Two Leading Clergymen Provide Christian Perspectives on Jerusalem on Capitol Hill

By Bissenova, Alima | Washington Report on Middle East Affairs, July 31, 2000 | Go to article overview

Two Leading Clergymen Provide Christian Perspectives on Jerusalem on Capitol Hill


Bissenova, Alima, Washington Report on Middle East Affairs


TWO LEADING CLERGYMEN PROVIDE CHRISTIAN PERSPECTIVES ON JERUSALEM ON CAPITOL HILL

On May 31 Reverend Naim Ateek, the director of Sabeel Liberation Theology Center in Jerusalem, and Reverend Michel Prior, an Irish Biblical scholar, discussed the religious and moral dimensions of the Middle East peace process, and the issue of Jerusalem in particular, at a Capitol Hill briefing sponsored by the American Committee on Jerusalem.

Reverend Prior, the author of the popular Zionism and the State of Israel: A Moral Inquiry, shared with the audience the evolution of his own perspective on the Arab-Israel conflict. It began with a romantic vision of the state of Israel as "a young, small, unprotected state surrounded by predatory Arab nations, trying to establish its sovereignty and culture in a hostile environment." Upon closer exposure his perspective changed dramatically, leading him not only to the fervent criticism of the Zionism ideology, but also of Biblical studies supporting Zionism.

The Irish priest's perception of the Bible changed as well when he started to link up what was happening in Palestine in the second part of the 20th century with the Biblical texts of previous millennia. "I began to read the Bible not with eyes of the slaves liberated from Egypt but with the eyes of the Canaanites, the ones who were either exterminated or pushed aside to give the room to `the Bani Israel,'" he said. "That was when I understood that the Bible can serve not only as an instrument of liberation but also as an instrument of oppression and colonialism."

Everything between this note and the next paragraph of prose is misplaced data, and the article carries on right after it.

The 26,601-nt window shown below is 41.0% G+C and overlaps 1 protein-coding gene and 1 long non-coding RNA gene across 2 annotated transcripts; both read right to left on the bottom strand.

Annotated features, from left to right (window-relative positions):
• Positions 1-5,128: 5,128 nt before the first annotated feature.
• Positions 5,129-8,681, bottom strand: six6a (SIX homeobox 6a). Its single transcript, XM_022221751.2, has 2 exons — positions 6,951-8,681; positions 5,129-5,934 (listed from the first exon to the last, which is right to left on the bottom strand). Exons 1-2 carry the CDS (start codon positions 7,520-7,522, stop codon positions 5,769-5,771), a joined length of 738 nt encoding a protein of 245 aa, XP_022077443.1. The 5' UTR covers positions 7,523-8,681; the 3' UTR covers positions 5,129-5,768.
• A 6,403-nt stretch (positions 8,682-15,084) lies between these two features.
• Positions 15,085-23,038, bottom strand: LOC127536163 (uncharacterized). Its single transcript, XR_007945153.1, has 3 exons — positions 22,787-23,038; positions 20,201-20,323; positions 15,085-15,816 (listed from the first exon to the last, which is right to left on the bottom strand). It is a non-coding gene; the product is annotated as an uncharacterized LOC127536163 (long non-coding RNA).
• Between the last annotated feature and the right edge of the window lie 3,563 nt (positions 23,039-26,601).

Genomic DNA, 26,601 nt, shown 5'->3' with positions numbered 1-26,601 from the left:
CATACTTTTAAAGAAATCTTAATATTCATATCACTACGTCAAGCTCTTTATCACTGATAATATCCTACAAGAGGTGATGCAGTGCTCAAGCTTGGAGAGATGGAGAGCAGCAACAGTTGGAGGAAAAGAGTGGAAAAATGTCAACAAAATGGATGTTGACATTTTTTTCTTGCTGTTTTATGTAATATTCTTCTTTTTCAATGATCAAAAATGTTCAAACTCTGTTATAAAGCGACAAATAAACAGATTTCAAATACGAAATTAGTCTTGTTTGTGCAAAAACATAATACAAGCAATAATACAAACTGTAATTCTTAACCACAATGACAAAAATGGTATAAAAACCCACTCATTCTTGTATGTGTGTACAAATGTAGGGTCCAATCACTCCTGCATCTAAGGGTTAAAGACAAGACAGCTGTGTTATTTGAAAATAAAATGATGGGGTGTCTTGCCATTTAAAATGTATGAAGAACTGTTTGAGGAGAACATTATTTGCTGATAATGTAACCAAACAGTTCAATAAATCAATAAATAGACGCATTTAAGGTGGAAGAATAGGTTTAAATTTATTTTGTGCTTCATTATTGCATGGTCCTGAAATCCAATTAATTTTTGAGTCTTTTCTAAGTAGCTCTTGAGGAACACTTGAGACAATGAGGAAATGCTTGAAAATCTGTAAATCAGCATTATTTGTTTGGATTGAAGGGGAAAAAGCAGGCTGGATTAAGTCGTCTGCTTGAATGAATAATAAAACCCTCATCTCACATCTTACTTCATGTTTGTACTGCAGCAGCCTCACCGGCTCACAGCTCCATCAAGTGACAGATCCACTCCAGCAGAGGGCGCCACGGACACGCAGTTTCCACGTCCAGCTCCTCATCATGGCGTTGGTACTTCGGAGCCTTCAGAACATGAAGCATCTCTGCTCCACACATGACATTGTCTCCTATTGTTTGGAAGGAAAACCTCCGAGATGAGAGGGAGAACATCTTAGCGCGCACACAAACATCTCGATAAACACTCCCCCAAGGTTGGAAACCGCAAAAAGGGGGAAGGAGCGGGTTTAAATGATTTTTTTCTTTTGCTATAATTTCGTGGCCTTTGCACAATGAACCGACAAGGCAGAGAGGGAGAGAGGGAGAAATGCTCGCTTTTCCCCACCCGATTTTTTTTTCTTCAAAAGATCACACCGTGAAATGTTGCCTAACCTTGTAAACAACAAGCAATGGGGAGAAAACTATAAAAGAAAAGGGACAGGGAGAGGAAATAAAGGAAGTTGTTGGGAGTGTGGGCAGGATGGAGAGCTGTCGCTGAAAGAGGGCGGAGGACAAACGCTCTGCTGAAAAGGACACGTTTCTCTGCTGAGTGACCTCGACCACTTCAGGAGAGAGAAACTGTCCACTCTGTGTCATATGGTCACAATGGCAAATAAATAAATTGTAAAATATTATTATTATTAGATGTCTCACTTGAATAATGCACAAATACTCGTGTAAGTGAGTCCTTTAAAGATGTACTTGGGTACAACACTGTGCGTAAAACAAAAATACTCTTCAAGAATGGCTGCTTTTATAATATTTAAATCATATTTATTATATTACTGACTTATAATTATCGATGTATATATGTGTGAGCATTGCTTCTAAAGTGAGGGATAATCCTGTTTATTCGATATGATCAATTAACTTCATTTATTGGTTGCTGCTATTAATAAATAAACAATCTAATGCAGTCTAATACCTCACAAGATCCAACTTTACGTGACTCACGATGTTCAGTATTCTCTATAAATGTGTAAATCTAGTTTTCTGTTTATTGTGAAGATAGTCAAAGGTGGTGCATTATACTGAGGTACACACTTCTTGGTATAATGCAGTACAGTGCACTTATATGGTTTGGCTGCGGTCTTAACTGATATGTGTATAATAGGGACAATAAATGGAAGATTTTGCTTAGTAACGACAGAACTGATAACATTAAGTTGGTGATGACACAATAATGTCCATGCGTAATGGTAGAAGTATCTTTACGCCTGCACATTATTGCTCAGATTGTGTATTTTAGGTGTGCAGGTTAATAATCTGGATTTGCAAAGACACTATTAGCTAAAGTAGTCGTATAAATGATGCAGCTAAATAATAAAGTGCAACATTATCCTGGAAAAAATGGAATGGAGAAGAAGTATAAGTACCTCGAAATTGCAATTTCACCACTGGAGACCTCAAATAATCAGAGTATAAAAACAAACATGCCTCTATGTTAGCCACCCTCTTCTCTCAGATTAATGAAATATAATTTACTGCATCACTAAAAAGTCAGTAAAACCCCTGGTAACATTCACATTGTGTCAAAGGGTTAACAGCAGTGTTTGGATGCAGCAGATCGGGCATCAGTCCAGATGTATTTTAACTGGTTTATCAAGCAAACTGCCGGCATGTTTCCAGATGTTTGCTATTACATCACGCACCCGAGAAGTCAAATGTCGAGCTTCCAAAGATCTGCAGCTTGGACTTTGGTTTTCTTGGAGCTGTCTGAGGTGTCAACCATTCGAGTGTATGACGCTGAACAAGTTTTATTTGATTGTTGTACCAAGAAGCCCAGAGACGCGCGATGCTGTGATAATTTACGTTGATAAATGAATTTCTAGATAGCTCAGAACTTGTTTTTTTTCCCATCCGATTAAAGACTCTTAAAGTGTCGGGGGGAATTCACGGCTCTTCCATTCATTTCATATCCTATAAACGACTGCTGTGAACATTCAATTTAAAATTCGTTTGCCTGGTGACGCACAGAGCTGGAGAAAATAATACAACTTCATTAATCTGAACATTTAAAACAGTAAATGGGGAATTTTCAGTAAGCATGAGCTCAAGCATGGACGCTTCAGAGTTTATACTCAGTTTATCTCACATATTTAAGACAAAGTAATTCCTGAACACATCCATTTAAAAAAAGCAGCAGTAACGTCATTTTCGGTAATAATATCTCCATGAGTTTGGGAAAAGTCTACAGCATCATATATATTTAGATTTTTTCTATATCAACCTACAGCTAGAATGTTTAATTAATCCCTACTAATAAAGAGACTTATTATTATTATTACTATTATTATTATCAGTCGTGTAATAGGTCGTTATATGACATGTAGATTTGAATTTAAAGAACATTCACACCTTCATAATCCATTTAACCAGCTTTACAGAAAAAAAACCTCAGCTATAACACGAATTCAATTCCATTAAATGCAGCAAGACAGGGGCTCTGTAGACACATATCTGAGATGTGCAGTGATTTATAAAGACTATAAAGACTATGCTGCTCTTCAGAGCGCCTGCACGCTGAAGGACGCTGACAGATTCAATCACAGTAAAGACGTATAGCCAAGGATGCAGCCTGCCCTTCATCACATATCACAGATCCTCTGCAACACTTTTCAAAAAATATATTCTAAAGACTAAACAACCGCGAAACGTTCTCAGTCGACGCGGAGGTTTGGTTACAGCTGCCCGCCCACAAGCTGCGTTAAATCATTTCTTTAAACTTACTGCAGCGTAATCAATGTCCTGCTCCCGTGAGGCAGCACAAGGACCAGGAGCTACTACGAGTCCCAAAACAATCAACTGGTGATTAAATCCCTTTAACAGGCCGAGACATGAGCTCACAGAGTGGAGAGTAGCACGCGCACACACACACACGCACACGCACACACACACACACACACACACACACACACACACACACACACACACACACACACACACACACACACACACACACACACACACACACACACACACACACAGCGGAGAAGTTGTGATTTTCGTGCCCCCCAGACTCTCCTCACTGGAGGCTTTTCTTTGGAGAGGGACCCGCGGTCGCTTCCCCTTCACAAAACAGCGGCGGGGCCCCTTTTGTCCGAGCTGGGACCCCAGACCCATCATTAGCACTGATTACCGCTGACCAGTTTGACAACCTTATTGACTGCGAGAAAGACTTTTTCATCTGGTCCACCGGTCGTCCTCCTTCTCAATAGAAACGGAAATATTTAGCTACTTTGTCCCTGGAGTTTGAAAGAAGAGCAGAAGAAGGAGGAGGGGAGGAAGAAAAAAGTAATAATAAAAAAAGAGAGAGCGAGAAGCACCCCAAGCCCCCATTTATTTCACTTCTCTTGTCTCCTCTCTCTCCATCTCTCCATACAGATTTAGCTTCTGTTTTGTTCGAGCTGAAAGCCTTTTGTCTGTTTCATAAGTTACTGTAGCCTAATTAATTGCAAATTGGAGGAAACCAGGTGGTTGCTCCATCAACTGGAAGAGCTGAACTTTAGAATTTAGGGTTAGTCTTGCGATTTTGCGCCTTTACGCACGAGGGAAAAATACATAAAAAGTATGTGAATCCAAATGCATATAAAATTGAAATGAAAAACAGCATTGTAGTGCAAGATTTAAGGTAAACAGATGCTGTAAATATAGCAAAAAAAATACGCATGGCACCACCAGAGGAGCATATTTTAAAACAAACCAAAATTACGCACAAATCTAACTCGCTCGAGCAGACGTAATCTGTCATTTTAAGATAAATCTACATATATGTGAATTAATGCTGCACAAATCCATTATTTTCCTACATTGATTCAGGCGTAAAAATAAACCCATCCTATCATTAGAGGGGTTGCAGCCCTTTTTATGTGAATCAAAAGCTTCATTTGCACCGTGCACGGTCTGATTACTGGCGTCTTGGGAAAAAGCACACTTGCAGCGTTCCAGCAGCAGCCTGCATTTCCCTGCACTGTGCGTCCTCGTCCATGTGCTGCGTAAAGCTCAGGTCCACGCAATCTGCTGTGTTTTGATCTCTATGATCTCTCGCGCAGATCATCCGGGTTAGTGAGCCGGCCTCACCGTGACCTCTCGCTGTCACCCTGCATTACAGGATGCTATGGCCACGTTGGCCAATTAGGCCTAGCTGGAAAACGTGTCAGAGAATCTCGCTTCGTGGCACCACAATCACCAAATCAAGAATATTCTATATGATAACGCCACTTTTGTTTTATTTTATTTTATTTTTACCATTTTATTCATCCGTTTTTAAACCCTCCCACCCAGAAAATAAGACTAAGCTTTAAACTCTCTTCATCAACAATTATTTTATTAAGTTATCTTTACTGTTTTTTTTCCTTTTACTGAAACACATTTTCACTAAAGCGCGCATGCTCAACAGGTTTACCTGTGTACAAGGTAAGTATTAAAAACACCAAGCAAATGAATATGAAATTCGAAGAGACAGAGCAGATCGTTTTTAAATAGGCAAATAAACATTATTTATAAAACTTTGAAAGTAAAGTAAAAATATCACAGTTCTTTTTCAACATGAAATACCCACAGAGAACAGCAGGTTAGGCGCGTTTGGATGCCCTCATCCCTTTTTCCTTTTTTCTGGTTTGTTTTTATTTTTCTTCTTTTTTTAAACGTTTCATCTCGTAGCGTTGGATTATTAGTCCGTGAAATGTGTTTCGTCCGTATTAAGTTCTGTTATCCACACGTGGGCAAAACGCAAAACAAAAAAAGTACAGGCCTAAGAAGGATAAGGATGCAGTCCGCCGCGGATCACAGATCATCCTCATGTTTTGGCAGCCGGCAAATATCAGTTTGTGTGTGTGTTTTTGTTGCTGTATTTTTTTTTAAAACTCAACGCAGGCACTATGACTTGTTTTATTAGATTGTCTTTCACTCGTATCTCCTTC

Rev. Naim Ateek briefly laid out in his speech seven principles elaborated in the document of the Palestinian Christian grassroots movement, Sabeel.

1. Israel must admit that it has committed an injustice against the Palestinian people.

2. The Palestinians must have their own sovereign, independent and democratic state established on the whole of the Gaza Strip and West Bank.

3. Sovereignty over Jerusalem must be shared by the two states of Palestine and Israel.

4. The right of return must be guaranteed to Palestinian refugees according to international law. All refugees must be fully compensated.

5. All Israeli Jewish settlements on the Gaza Strip and West Bank, including East Jerusalem, are illegal under international law and must be a part of Palestine.

6. A peace treaty must guarantee the full sovereignty and territorial integrity of both states.

7. Both states must fully guarantee respect and protection for the human rights of all their citizens.

According to Sabeel, only the fulfillment of these principles can be a solid start for the Israeli-Palestinian reconciliation and peace.

"The dangers which I foresee," said Reverend Ateek, "are that if the Palestinian Authority is pressured to agree to an unjust peace, the people of Palestine will not accept it. And if people are not going to accept the peace in spite of the Authority, I think we will see even greater bloodshed and greater violence.

"In regard to the recent Israeli withdrawal from south Lebanon, some Palestinians, especially young folks, believe that the only way we can get Israel out of our land is by unleashing more violence and using greater force. The talk about a new intifada is already in the air."

Reverend Ateek underlined that Washington, DC is a perfect place to hold the conference on the future status of Jerusalem, as the American government is in the best position to facilitate the necessary pressure on Israel to induce it to compromise. …

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